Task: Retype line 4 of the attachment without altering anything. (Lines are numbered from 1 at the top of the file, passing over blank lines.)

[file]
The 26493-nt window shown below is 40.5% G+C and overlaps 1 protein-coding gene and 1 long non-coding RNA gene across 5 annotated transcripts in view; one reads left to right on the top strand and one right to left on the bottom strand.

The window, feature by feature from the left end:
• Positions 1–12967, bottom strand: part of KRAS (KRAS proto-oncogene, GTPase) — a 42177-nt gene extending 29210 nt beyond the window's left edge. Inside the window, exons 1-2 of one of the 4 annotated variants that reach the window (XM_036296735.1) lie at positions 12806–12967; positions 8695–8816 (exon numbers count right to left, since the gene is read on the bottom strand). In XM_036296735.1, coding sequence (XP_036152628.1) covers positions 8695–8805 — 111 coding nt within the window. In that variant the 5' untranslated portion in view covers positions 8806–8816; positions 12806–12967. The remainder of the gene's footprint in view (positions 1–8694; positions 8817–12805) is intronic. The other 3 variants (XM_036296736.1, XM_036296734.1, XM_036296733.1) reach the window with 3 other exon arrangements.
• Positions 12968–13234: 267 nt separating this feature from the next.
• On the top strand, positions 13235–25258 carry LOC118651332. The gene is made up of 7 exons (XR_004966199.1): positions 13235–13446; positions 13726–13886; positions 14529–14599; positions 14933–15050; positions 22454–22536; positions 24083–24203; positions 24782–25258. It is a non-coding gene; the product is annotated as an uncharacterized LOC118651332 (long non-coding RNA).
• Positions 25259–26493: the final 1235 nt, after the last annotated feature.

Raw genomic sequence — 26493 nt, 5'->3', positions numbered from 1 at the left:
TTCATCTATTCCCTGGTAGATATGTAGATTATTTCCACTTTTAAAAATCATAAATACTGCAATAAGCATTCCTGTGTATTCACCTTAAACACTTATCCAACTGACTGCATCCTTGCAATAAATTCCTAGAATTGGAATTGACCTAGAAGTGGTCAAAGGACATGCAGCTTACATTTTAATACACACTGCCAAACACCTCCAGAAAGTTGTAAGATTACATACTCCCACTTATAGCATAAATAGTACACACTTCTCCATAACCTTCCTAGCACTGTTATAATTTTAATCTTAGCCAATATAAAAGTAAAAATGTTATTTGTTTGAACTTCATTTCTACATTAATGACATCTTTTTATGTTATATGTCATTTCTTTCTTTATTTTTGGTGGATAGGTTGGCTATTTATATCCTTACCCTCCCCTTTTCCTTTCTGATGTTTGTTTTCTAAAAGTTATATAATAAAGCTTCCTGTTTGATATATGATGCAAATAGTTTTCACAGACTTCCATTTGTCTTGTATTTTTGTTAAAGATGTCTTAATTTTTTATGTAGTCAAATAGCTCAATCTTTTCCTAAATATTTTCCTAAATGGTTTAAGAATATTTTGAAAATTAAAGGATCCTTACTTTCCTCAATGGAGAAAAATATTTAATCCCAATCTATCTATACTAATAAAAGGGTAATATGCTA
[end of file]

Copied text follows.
• Positions 12968–13234: 267 nt separating this feature from the next.